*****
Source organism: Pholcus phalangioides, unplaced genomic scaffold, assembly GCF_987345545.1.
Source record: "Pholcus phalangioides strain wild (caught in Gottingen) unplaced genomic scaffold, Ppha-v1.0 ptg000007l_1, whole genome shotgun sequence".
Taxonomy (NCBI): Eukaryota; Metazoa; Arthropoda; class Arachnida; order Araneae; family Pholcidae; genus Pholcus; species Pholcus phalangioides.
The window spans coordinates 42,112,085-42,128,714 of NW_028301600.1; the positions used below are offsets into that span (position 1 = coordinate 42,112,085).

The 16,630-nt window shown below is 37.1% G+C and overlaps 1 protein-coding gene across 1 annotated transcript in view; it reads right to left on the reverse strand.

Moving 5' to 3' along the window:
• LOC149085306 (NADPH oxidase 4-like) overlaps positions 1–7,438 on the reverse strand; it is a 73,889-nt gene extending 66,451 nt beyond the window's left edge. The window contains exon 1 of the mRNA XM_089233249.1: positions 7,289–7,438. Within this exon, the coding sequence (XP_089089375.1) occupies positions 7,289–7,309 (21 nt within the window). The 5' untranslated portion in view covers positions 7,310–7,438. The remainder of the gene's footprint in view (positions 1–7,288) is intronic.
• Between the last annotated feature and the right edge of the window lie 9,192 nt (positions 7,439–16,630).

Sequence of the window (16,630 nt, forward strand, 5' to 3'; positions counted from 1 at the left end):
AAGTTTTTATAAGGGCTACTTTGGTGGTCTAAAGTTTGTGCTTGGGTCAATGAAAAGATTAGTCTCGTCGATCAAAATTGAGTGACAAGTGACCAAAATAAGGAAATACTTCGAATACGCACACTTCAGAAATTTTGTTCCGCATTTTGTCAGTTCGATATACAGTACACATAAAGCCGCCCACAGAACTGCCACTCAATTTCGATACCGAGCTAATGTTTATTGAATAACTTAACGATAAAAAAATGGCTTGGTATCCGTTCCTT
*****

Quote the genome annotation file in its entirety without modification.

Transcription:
Source organism: Pholcus phalangioides, unplaced genomic scaffold, assembly GCF_987345545.1.
Source record: "Pholcus phalangioides strain wild (caught in Gottingen) unplaced genomic scaffold, Ppha-v1.0 ptg000007l_1, whole genome shotgun sequence".
Taxonomy (NCBI): Eukaryota; Metazoa; Arthropoda; class Arachnida; order Araneae; family Pholcidae; genus Pholcus; species Pholcus phalangioides.
The window spans coordinates 42,112,085-42,128,714 of NW_028301600.1; the positions used below are offsets into that span (position 1 = coordinate 42,112,085).

The 16,630-nt window shown below is 37.1% G+C and overlaps 1 protein-coding gene across 1 annotated transcript in view; it reads right to left on the reverse strand.

Moving 5' to 3' along the window:
• LOC149085306 (NADPH oxidase 4-like) overlaps positions 1–7,438 on the reverse strand; it is a 73,889-nt gene extending 66,451 nt beyond the window's left edge. The window contains exon 1 of the mRNA XM_089233249.1: positions 7,289–7,438. Within this exon, the coding sequence (XP_089089375.1) occupies positions 7,289–7,309 (21 nt within the window). The 5' untranslated portion in view covers positions 7,310–7,438. The remainder of the gene's footprint in view (positions 1–7,288) is intronic.
• Between the last annotated feature and the right edge of the window lie 9,192 nt (positions 7,439–16,630).

Sequence of the window (16,630 nt, forward strand, 5' to 3'; positions counted from 1 at the left end):
AAGTTTTTATAAGGGCTACTTTGGTGGTCTAAAGTTTGTGCTTGGGTCAATGAAAAGATTAGTCTCGTCGATCAAAATTGAGTGACAAGTGACCAAAATAAGGAAATACTTCGAATACGCACACTTCAGAAATTTTGTTCCGCATTTTGTCAGTTCGATATACAGTACACATAAAGCCGCCCACAGAACTGCCACTCAATTTCGATACCGAGCTAATGTTTATTGAATAACTTAACGATAAAAAAATGGCTTGGTATCCGTTCCTT